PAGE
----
Listening to the “Wil” of the people: Indigenous issues

(Graphic by Alex Dascalu/AQ)

Let’s first respectfully acknowledge that St. Thomas University, and The Aquinian are situated on the traditional, unceeded Territory of the Maliseet/Wəlastəkwiyik peoples. A disclaimer to readers, that I am a white man with no Indigenous heritage. The purpose of this article is to give you an overview of what the federal parties are promising to do regarding Indigenous issues, if elected. I sincerely hope this article helps you make your decision this election, with truth and reconciliation in mind. 

On Oct. 4, 2019, the Attorney General of Canada, David Lametti, filed an application with the federal court for a judicial review and stay (essentially appealing a decision to go to court and pause) the ruling by The Canadian Human Rights Tribunal. The ruling found that the federal government had discriminated against First Nations children by underfunding on-reserve child welfare services. The ruling ordered the government in September to compensate all First Nation children who were removed from their homes and communities through the child welfare system since Jan. 1, 2006. 

This decision by the current government to seek a judicial review and stay of the CHRT ruling garnered criticism from the Green Party of Canada, and the New Democratic Party of Canada in particular. Both parties say they would pay the estimated $7 to $8 billion compensation in full. Andrew Scheer has stated that he would have sought a judicial review of the tribunal’s decision, like the current government under Justin Trudeau. 

We are in a moment of Canada’s history where we will either fully and truly reconcile with Indigenous peoples, or we will not. Let’s look at what the various parties are vowing to do about the serious issues Indigenous peoples face across the country.  

Andrew Scheer, leader of the Conservative Party of Canada has said in the recent televised that they would be eager to work with indigenous communities on various energy projects, namely the building and expansion of pipelines. 

Justin Trudeau’s Liberals said they will continue to act on their promises from 2015 to improve services for First Nations. They also seek to include Indigenous peoples in local projects and support Indigenous entrepreneurs. In pursuing the path to reconciliation, the Liberals say they “need to continue to move forward, to a place where Indigenous Peoples in Canada are in control of their own destiny, making their own decisions about their future.” They also promise to advance the “priorities identified by First Nations”. They say they’ll do the same for Inuit peoples as well as the Métis Nation.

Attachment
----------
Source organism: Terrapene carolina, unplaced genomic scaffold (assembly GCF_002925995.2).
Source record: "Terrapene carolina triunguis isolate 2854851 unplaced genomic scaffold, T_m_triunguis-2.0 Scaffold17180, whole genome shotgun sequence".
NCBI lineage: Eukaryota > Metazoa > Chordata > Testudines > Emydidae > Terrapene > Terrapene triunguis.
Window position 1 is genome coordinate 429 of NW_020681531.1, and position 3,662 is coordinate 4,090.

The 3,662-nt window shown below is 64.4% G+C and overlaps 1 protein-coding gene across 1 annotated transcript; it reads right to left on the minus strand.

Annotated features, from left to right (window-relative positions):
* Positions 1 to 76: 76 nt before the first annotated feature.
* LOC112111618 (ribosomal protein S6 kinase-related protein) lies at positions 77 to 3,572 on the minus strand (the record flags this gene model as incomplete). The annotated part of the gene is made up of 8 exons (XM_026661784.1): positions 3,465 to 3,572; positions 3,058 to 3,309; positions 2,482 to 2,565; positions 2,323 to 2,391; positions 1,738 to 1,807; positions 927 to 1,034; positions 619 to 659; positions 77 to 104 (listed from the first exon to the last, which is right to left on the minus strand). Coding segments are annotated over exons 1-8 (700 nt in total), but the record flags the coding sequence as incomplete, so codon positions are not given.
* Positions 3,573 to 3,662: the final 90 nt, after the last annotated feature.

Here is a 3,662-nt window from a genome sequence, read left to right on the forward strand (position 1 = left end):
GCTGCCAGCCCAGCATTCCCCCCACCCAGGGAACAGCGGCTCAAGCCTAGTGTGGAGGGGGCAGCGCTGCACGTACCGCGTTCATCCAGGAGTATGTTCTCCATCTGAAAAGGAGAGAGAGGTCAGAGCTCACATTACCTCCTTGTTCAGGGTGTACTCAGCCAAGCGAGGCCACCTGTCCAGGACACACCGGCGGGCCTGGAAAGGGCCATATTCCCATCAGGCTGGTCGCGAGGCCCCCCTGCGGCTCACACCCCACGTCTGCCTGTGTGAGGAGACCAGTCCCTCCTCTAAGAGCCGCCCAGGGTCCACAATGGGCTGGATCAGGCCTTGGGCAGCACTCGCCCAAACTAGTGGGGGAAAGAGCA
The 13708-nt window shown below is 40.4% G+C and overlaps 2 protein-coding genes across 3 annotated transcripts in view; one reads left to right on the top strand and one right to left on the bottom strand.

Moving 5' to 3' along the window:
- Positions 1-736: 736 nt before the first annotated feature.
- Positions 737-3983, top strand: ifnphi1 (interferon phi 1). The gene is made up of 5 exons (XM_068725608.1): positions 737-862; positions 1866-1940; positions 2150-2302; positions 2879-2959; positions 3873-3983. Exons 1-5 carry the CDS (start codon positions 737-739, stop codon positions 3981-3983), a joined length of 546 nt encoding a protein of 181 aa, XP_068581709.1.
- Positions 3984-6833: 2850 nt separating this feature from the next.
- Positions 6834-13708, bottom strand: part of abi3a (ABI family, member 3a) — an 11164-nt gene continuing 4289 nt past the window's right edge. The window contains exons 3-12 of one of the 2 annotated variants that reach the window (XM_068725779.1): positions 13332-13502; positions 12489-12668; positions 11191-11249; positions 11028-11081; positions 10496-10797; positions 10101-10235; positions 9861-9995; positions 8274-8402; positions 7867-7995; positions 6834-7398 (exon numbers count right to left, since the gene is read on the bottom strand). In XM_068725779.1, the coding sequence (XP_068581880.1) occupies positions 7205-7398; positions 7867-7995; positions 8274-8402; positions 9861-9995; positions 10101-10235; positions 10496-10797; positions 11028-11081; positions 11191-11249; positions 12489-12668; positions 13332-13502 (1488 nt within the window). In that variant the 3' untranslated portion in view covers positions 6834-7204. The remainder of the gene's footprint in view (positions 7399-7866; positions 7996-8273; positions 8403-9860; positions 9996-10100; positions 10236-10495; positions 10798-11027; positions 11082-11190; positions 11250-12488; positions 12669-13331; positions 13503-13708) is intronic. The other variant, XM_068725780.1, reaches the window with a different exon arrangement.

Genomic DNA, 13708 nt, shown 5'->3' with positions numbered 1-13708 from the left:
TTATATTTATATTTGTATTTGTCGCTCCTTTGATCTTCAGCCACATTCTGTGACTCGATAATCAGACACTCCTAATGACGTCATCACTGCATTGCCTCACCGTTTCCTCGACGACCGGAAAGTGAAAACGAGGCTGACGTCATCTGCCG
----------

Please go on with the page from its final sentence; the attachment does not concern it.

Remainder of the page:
The Green Party and their leader Elizabeth May vow to “honour treaties and respect [the] United Nations Declaration on the Rights of Indigenous Peoples”. In short, the UNDRIP “establishes a universal framework of minimum standards for the survival, dignity and well-being of the indigenous peoples of the world and it elaborates on existing human rights standards and fundamental freedoms as they apply to the specific situation of indigenous peoples.” They will also “make Indigenous nations equal partners in setting national policy priorities”. The Green Party promises to “fully implement the Truth and Reconciliation Commission & [the] Missing and Murdered Indigenous Women and Girls report”. They also seek to “develop a national strategy for housing, clean water, food security and healthcare” for Indigenous peoples. 

The People’s Party of Canada, led by Maxime Bernier, promise to look for ways to replace the Indian Act with “a new legal framework that guarantees equal rights and responsibilities to aboriginal people as Canadians”. They also believe that pipelines present Aboriginal peoples with opportunities for economic benefits. The PPC will look to “promote the establishment of individual property rights on reserves” as well. 

The New Democratic Party of Canada with Jagmeet Singh at the helm, wish to develop an action plan for reconciliation and fully implement the United Nations Declaration on the Rights of Indigenous Peoples. They also promise to improve housing for Indigenous peoples. The NDP state that they will increase post-secondary funding for Indigenous students. The NDP promise to fully implement all recommendations from the MMIWG inquiry and lift all drinking water advisories by 2021. They also promise to implement all the Truth and Reconciliation Committee’s recommendations and ensure that Indigenous peoples are “full and equal partners in decision-making” when it comes to the environment. 

I hope that this overview helps you when you go to the ballot box on Oct. 21. We as a nation have a lot to do going forward to reconcile with Canada’s Indigenous peoples. As Canadians, we shouldn’t treat Indigenous peoples any different than any other person. So why are they treated differently? Consider this as you go forward in life, and consider it when you drop your vote into the ballot box.